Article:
“Okay…” I replied carefully.

“And, uh, the last time I tried to talk to you about this…well, the multiple times I tried to talk to you about this, I approached it all wrong. And I’ve had a few months now to think and sit on this, and I really couldn’t take it anymore. I couldn’t. I can’t.” Despite my best prying, my mind couldn’t think up one thing that could be bothering her. Everything was an open book between us. “Delilah?” She motioned to her friend.

“Um, okay.” The atmosphere was all nerves and none of the jovial giddiness it was the moment before.  “I’ll…I’ll just get right to it. Valerie…Val, may I call you that?”

I nodded uncertainly.

“When I was younger…when I was younger, I was raped.” All of the air left my body. Every ounce of it. “And we know…we know you were too.”

Moving as fast as I had since before my pregnancy, I stood up and started moving for the door. No way was I dealing with this today. Tears sprang up in my eyes. This pregnancy, Adan, Denis…and now this? No way in hell. Not today. Not now.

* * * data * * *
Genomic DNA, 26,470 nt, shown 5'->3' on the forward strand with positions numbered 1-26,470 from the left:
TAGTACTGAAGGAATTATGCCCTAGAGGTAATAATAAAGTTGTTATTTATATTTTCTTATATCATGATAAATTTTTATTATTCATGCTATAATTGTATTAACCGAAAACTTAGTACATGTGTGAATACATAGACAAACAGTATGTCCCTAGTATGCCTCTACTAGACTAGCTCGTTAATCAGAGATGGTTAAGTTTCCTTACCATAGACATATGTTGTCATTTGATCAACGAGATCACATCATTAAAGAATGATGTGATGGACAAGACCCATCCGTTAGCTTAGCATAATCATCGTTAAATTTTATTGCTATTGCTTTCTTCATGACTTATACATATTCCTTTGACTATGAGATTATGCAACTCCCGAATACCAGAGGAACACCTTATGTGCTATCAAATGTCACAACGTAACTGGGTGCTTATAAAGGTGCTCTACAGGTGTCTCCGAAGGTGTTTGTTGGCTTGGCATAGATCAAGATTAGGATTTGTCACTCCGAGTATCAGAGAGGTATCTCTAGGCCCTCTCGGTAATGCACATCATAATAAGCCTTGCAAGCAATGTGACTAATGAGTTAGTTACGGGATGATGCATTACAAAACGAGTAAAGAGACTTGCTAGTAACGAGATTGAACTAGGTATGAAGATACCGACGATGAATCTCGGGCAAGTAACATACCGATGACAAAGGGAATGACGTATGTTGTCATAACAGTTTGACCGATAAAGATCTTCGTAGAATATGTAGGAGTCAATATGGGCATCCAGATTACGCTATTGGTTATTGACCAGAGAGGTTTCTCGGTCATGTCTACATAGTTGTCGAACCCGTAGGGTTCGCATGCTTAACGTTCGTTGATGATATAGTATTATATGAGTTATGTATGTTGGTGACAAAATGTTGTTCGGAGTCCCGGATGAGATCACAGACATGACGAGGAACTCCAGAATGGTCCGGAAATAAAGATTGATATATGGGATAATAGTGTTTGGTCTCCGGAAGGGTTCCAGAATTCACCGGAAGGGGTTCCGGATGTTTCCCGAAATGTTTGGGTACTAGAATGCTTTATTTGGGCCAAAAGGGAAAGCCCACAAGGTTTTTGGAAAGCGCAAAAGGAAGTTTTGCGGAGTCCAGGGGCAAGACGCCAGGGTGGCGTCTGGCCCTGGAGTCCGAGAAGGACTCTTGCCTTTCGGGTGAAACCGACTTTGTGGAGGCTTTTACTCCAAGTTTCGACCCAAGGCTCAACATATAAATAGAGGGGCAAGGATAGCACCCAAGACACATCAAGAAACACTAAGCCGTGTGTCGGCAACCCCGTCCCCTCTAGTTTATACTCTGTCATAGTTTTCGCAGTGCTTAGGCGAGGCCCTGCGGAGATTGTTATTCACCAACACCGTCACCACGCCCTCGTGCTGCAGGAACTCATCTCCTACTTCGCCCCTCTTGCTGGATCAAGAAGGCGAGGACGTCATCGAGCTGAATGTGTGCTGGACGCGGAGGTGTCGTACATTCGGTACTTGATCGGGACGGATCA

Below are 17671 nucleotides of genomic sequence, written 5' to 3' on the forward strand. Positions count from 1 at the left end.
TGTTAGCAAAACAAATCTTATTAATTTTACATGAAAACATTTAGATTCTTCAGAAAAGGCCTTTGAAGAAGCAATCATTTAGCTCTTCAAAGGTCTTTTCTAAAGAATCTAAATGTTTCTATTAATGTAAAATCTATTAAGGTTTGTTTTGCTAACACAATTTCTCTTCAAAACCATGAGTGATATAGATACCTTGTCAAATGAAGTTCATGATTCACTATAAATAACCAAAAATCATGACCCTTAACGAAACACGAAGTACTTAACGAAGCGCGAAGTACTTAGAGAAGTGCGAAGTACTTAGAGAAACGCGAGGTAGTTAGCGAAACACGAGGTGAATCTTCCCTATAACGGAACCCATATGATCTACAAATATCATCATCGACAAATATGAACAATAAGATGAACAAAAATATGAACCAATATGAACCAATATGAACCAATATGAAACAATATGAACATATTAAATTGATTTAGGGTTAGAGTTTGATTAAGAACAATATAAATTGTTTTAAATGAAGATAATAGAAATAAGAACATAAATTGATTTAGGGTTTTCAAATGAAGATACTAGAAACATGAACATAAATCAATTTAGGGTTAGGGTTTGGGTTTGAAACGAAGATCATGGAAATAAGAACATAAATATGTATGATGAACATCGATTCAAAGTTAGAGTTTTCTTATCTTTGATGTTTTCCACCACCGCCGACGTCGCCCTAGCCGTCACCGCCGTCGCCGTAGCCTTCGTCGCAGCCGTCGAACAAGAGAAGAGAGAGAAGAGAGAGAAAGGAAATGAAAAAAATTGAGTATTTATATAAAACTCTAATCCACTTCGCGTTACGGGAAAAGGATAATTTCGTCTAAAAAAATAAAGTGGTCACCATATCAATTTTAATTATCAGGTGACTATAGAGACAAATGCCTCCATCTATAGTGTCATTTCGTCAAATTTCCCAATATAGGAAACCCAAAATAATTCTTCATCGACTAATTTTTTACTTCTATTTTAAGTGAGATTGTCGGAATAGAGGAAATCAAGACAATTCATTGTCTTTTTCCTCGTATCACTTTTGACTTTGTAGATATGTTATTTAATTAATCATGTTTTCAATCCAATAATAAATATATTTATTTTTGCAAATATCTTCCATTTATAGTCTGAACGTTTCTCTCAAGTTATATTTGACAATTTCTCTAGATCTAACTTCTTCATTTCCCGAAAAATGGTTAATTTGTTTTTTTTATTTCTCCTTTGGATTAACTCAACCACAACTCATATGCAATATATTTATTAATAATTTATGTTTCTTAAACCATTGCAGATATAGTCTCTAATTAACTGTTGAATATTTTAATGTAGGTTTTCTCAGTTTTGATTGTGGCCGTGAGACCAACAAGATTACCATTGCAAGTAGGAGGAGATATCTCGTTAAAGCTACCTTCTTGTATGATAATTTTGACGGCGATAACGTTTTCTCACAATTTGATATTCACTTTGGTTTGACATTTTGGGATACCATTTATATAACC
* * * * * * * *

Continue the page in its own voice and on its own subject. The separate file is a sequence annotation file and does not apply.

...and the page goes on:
“Valerie, stop.”

I ignored Ande’s pleas and kept walking. Just a few more steps until I was out of her reach.


My hand reached for the door. Just as I felt the cool metal beneath my hand begin to turn, I stopped dead in my tracks.

Valerie.” My body turned rigid. “Valerie. Come back. Sit down.” I still doubted Ande’s sincerity, but there was something in her voice that I’d never heard before. A certain tone that told me this wasn’t a joke. “Just sit.

My heart beat fast in my ears and every single ounce of my being told me this was a bad idea: yet I still turned around. I had never once in my life so cautiously approached anything as I did that table. But sooner than I could think otherwise, my body had eased back on to the wood, across from Ande and Delilah.

When she tried to talk, I cut her off. “Why,” I began, “do you think that I was…uh, raped?” The word was painful to repeat. “Because I wasn’t,” I continued, matter-of-factly.

“You might not’ve been.” Good. At least she was listening to me. “But,” she went on, “you have that look.”

“What look?”

“The look that says you’ve been through something you can’t talk about. Something you won’t talk about. And Delilah…it took her a while too. But once you do…well, I’ll let her tell you.”